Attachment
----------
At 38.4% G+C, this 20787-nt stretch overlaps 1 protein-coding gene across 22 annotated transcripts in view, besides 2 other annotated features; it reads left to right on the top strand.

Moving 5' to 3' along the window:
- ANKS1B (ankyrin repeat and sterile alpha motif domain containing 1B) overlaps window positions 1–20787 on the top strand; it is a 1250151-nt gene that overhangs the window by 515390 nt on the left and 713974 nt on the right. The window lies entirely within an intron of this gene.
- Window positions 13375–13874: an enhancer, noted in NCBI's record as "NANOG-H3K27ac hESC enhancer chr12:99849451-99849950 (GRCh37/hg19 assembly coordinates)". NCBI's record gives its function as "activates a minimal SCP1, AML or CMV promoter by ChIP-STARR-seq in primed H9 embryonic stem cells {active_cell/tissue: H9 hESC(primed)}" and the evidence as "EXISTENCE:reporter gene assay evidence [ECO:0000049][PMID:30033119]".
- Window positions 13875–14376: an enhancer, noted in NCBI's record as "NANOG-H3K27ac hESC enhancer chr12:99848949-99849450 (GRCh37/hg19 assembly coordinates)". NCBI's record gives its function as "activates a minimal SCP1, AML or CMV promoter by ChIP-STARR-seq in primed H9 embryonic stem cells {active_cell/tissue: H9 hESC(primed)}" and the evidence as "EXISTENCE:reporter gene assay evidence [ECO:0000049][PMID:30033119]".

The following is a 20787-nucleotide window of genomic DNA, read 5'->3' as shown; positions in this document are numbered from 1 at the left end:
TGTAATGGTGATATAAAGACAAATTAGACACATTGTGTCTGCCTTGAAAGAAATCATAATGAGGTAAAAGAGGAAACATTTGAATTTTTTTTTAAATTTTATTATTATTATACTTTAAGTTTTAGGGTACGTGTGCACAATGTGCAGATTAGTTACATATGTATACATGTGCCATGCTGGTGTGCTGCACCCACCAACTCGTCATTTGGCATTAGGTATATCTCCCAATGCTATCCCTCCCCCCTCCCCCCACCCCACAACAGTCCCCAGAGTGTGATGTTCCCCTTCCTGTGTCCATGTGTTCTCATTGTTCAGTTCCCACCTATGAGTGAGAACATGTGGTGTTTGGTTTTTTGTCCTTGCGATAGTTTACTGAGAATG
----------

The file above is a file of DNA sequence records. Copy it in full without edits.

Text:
At 38.4% G+C, this 20787-nt stretch overlaps 1 protein-coding gene across 22 annotated transcripts in view, besides 2 other annotated features; it reads left to right on the top strand.

Moving 5' to 3' along the window:
- ANKS1B (ankyrin repeat and sterile alpha motif domain containing 1B) overlaps window positions 1–20787 on the top strand; it is a 1250151-nt gene that overhangs the window by 515390 nt on the left and 713974 nt on the right. The window lies entirely within an intron of this gene.
- Window positions 13375–13874: an enhancer, noted in NCBI's record as "NANOG-H3K27ac hESC enhancer chr12:99849451-99849950 (GRCh37/hg19 assembly coordinates)". NCBI's record gives its function as "activates a minimal SCP1, AML or CMV promoter by ChIP-STARR-seq in primed H9 embryonic stem cells {active_cell/tissue: H9 hESC(primed)}" and the evidence as "EXISTENCE:reporter gene assay evidence [ECO:0000049][PMID:30033119]".
- Window positions 13875–14376: an enhancer, noted in NCBI's record as "NANOG-H3K27ac hESC enhancer chr12:99848949-99849450 (GRCh37/hg19 assembly coordinates)". NCBI's record gives its function as "activates a minimal SCP1, AML or CMV promoter by ChIP-STARR-seq in primed H9 embryonic stem cells {active_cell/tissue: H9 hESC(primed)}" and the evidence as "EXISTENCE:reporter gene assay evidence [ECO:0000049][PMID:30033119]".

The following is a 20787-nucleotide window of genomic DNA, read 5'->3' as shown; positions in this document are numbered from 1 at the left end:
TGTAATGGTGATATAAAGACAAATTAGACACATTGTGTCTGCCTTGAAAGAAATCATAATGAGGTAAAAGAGGAAACATTTGAATTTTTTTTTAAATTTTATTATTATTATACTTTAAGTTTTAGGGTACGTGTGCACAATGTGCAGATTAGTTACATATGTATACATGTGCCATGCTGGTGTGCTGCACCCACCAACTCGTCATTTGGCATTAGGTATATCTCCCAATGCTATCCCTCCCCCCTCCCCCCACCCCACAACAGTCCCCAGAGTGTGATGTTCCCCTTCCTGTGTCCATGTGTTCTCATTGTTCAGTTCCCACCTATGAGTGAGAACATGTGGTGTTTGGTTTTTTGTCCTTGCGATAGTTTACTGAGAATG